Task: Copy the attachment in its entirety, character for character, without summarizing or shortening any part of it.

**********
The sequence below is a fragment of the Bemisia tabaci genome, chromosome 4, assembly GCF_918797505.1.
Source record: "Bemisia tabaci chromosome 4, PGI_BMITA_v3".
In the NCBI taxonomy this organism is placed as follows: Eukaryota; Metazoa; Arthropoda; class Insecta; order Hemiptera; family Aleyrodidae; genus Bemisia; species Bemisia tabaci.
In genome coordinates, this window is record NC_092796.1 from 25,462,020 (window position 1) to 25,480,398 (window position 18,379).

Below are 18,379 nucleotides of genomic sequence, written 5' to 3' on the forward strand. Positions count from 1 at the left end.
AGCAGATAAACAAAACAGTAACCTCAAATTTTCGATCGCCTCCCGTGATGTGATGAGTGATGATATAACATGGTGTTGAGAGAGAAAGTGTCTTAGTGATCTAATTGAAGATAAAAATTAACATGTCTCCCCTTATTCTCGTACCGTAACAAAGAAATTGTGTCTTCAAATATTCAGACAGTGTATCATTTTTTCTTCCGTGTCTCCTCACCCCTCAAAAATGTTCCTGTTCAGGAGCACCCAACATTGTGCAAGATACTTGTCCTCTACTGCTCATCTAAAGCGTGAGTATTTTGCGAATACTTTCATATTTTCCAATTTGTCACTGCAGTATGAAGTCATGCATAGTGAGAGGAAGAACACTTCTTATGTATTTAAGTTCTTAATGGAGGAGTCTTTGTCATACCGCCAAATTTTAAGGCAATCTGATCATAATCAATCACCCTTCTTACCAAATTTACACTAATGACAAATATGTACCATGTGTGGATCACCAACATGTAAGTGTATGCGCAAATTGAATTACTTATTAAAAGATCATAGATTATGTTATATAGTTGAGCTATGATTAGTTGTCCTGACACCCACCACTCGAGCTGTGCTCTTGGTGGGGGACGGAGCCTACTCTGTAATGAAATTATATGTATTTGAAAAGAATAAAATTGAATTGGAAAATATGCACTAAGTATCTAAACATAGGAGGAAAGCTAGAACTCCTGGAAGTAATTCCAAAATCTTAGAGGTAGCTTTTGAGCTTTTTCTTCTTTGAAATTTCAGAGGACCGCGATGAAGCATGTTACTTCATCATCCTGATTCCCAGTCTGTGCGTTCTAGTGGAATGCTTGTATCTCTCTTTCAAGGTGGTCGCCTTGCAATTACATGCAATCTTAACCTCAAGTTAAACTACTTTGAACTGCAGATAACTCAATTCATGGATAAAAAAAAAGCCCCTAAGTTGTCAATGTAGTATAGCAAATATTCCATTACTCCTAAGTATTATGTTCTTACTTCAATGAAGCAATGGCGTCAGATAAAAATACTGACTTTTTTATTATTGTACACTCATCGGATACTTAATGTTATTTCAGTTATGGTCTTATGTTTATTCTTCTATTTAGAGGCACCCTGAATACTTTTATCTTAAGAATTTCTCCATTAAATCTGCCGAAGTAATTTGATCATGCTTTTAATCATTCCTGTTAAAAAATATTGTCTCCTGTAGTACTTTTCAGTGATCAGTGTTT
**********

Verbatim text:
The sequence below is a fragment of the Bemisia tabaci genome, chromosome 4, assembly GCF_918797505.1.
Source record: "Bemisia tabaci chromosome 4, PGI_BMITA_v3".
In the NCBI taxonomy this organism is placed as follows: Eukaryota; Metazoa; Arthropoda; class Insecta; order Hemiptera; family Aleyrodidae; genus Bemisia; species Bemisia tabaci.
In genome coordinates, this window is record NC_092796.1 from 25,462,020 (window position 1) to 25,480,398 (window position 18,379).

Below are 18,379 nucleotides of genomic sequence, written 5' to 3' on the forward strand. Positions count from 1 at the left end.
AGCAGATAAACAAAACAGTAACCTCAAATTTTCGATCGCCTCCCGTGATGTGATGAGTGATGATATAACATGGTGTTGAGAGAGAAAGTGTCTTAGTGATCTAATTGAAGATAAAAATTAACATGTCTCCCCTTATTCTCGTACCGTAACAAAGAAATTGTGTCTTCAAATATTCAGACAGTGTATCATTTTTTCTTCCGTGTCTCCTCACCCCTCAAAAATGTTCCTGTTCAGGAGCACCCAACATTGTGCAAGATACTTGTCCTCTACTGCTCATCTAAAGCGTGAGTATTTTGCGAATACTTTCATATTTTCCAATTTGTCACTGCAGTATGAAGTCATGCATAGTGAGAGGAAGAACACTTCTTATGTATTTAAGTTCTTAATGGAGGAGTCTTTGTCATACCGCCAAATTTTAAGGCAATCTGATCATAATCAATCACCCTTCTTACCAAATTTACACTAATGACAAATATGTACCATGTGTGGATCACCAACATGTAAGTGTATGCGCAAATTGAATTACTTATTAAAAGATCATAGATTATGTTATATAGTTGAGCTATGATTAGTTGTCCTGACACCCACCACTCGAGCTGTGCTCTTGGTGGGGGACGGAGCCTACTCTGTAATGAAATTATATGTATTTGAAAAGAATAAAATTGAATTGGAAAATATGCACTAAGTATCTAAACATAGGAGGAAAGCTAGAACTCCTGGAAGTAATTCCAAAATCTTAGAGGTAGCTTTTGAGCTTTTTCTTCTTTGAAATTTCAGAGGACCGCGATGAAGCATGTTACTTCATCATCCTGATTCCCAGTCTGTGCGTTCTAGTGGAATGCTTGTATCTCTCTTTCAAGGTGGTCGCCTTGCAATTACATGCAATCTTAACCTCAAGTTAAACTACTTTGAACTGCAGATAACTCAATTCATGGATAAAAAAAAAGCCCCTAAGTTGTCAATGTAGTATAGCAAATATTCCATTACTCCTAAGTATTATGTTCTTACTTCAATGAAGCAATGGCGTCAGATAAAAATACTGACTTTTTTATTATTGTACACTCATCGGATACTTAATGTTATTTCAGTTATGGTCTTATGTTTATTCTTCTATTTAGAGGCACCCTGAATACTTTTATCTTAAGAATTTCTCCATTAAATCTGCCGAAGTAATTTGATCATGCTTTTAATCATTCCTGTTAAAAAATATTGTCTCCTGTAGTACTTTTCAGTGATCAGTGTTT